Francis: Yes, and it’s because of the same point I mentioned earlier: Given the size of our company, we had the mandate and obligation to test it on ourselves first. That’s what we’ve been doing behind closed doors for a certain number of months. When we opened it to everybody, we knew it was already good enough. We continue to improve it, but it was already at a certain level of quality before we released it.

Bob: What kinds of things are you learning from the data that the app is giving you? And how are you using that?

Francis: To a large extent, it’s in the making; we are in the early stages of the deployment of the app. It’s available everywhere in the world, and we learn more every day. We can see in the number of people who are getting connected to it. It’s still increasing. In that sense, we are very optimistic about the future.

And we can see interest in a variety of formats. That was something that we were already doing to some extent on the website. But we can now see that even more clearly on the app — as I was mentioning earlier, whether it’s a video or podcast, data visualization, this type of blog, this type of short format is attractive to the audience.

Partnering with Universities on Thought Leadership Research

Bob: You said at our thought leadership conference last November that at times you partner with professors on research, and that these research collaborations can take longer. You mentioned you worked with Harvard Business School for three years on a topic.

How important is it to do research with leading academics, and what has proved to be crucial in working with them effectively?

Francis: It’s absolutely fundamental. The partnership with Harvard Business School has been very fruitful for Accenture and my own team. We’ve got a partnership with MIT as well. And we have a partnership in Europe. I was in Paris recently, where we have a new partnership with a school in France called SciencesPo. And we have one with an engineering school called Polytechnique. We’ve got partnerships of that kind around the world, and we are developing them.

These partnerships with academia bring a level of depth and rigor in the research that is fundamental to the work we do. It’s fundamental for us to get to the core of the topics we study with them. By partnering with them, it takes more time. These may not necessarily be the hot topics of the day, but they may become hot topics in four years.

As a research team, we have the right to pick topics at the right time with the right type of outcomes. For that reason, these partnerships are fundamental. And on the human side of it, we preach diversity all the time at Accenture. For me, it’s fundamental that we implement that in our daily life. Working with professors brings a certain type of diversity in our work, which is extremely helpful.

I’ve been in consulting for 20 years. It’s extremely helpful to get the perspective of people who are somewhere else in our communities and ecosystem. That’s what these people bring as well. At the end of the day, we are a people-based organization. It’s important that we develop the right connections with people around the world, including for my team as well, because they can see how people who are professors and researchers for 10-20-30 years do their work.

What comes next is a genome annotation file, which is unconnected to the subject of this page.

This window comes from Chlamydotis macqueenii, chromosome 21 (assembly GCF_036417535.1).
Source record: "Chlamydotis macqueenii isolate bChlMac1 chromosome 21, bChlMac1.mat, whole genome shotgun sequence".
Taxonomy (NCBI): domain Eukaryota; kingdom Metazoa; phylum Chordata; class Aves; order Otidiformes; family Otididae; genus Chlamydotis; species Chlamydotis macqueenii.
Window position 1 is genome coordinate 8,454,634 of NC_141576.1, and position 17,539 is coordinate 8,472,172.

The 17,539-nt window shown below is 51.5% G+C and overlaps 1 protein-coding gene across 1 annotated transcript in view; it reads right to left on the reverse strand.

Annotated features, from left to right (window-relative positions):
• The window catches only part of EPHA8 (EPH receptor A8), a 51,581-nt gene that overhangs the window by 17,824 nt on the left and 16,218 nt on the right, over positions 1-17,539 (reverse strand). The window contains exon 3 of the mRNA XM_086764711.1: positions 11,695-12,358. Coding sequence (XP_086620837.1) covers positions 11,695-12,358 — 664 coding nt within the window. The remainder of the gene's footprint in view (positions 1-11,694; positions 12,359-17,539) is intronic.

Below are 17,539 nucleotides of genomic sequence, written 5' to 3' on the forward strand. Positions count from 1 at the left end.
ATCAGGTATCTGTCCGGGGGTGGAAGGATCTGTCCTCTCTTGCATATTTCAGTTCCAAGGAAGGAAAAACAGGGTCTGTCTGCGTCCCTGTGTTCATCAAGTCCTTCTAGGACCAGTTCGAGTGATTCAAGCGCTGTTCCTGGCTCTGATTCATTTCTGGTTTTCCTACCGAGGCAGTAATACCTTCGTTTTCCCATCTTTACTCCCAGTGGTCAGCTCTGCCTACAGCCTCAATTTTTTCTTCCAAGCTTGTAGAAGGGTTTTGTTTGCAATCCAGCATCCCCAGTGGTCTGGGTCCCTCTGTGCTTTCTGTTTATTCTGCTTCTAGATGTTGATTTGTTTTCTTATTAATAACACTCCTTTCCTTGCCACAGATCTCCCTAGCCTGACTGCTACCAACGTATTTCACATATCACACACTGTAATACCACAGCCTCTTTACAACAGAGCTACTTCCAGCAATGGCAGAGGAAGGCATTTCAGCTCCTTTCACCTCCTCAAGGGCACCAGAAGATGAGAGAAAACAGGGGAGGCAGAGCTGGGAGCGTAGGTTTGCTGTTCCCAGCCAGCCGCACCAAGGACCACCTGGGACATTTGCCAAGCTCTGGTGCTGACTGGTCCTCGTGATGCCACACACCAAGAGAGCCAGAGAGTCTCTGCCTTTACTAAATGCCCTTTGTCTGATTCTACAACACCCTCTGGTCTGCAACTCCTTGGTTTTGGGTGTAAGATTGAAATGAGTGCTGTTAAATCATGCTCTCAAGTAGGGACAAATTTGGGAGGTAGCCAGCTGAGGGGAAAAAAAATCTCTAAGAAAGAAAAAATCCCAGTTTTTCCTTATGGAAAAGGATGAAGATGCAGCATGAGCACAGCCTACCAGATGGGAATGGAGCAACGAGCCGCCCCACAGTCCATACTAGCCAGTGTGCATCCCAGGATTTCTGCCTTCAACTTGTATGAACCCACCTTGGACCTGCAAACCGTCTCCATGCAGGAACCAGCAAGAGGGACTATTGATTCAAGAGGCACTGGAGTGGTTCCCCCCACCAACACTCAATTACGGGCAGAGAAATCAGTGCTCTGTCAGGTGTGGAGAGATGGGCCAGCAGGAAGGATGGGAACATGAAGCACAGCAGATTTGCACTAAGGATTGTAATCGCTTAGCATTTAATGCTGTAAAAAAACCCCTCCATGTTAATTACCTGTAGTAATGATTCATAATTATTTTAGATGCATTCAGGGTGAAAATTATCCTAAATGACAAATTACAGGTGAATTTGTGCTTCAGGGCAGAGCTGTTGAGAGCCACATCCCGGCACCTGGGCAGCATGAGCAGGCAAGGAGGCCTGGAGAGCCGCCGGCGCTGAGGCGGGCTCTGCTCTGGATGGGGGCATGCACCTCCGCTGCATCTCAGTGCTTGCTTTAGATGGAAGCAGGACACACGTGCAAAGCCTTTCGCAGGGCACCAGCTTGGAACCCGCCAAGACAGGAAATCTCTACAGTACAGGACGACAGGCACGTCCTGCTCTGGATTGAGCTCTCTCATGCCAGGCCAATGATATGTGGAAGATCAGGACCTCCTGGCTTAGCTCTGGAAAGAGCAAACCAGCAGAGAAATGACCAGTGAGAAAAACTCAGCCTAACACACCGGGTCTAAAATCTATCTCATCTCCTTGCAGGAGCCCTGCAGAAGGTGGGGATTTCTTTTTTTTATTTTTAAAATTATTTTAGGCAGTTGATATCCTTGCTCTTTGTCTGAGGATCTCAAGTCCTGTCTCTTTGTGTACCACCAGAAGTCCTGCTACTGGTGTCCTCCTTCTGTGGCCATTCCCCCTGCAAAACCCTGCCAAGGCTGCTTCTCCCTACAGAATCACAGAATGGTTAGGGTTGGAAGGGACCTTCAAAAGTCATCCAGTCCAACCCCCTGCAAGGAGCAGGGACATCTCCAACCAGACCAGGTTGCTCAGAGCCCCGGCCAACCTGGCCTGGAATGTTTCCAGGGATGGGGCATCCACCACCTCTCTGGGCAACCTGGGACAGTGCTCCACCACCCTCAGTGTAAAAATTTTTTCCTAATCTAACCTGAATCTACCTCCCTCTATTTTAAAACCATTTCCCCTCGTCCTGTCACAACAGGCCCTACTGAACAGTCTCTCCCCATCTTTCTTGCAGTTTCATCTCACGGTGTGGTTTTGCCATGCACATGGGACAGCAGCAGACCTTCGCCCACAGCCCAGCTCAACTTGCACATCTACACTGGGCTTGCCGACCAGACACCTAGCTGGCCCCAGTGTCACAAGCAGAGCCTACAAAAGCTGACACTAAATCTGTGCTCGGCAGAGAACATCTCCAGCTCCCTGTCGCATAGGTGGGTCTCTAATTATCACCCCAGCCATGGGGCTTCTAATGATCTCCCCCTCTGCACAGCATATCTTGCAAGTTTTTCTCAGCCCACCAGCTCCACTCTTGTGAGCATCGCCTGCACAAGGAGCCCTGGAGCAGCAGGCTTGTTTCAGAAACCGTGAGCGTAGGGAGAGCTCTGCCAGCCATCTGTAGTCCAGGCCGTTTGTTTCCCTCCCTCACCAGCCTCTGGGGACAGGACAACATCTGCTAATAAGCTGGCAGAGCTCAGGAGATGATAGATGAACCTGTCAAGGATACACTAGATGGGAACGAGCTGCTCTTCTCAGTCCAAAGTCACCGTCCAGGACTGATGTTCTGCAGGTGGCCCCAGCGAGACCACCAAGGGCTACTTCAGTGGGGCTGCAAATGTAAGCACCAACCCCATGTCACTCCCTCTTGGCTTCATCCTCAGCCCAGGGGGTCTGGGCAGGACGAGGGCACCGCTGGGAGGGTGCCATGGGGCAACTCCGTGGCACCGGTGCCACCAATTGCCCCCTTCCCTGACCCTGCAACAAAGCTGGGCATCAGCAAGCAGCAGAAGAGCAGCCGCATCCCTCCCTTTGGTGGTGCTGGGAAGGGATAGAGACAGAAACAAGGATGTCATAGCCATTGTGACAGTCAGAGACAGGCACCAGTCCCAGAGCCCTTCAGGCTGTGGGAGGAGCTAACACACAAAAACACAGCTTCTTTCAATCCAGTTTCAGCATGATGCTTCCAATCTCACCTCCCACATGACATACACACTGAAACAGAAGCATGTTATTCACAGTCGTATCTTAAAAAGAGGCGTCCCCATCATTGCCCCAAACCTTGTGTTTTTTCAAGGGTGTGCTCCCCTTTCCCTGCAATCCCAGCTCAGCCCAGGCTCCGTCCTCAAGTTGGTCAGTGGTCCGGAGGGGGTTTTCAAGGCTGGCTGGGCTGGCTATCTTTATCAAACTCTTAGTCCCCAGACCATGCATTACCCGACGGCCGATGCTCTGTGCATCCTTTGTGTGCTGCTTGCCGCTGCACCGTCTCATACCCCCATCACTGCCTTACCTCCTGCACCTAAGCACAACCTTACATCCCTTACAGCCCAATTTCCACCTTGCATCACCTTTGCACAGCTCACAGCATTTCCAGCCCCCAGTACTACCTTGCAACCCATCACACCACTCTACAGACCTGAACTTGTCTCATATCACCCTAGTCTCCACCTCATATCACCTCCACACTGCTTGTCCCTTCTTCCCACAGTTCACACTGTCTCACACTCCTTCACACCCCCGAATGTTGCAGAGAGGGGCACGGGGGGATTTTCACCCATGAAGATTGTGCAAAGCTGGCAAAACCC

That’s inspiring for the next generation — even if the next generation stays in consulting.

Why Thought Leadership Must Go Faster

Bob: What questions should I have asked you that I didn’t on how to run thought leadership research?

Francis: I think what has really changed in thought leadership is the speed. Now you can test and fail and test and succeed a lot faster than you could 20 or 30 years ago, when you had a good idea and tested it in an article in a business journal. Depending on the success of the article, you can develop it into a book and share it with clients and then develop consulting offerings alongside it.

Now things go a lot faster. To some extent, they can overlap. But in terms of what you call the supply side [of thought leadership], the fundamentals are still the same.

One thing I communicate again and again to students, colleagues and the people we recruit is that it’s not enough to have access to everything and anything — through the web, through generative AI, and other tools that you can find online – to help you develop some original ideas that you can support with new facts and data. You still need an intellectually rigorous process of developing and testing hypotheses.

That process is not a commodity. Of course, you need to use all the new tools so you can get faster, cheaper, and more productive overall. At the end of the day, you still have to develop these new ideas, because it’s the best way that to convince organizations that they need to change and how do it.

Bob: Well, Francis, this has been a really great conversation. Keep up the wonderful things you and your and your people are doing.

Francis: Thank you, Bob. We’ve got a pretty full agenda in front of us.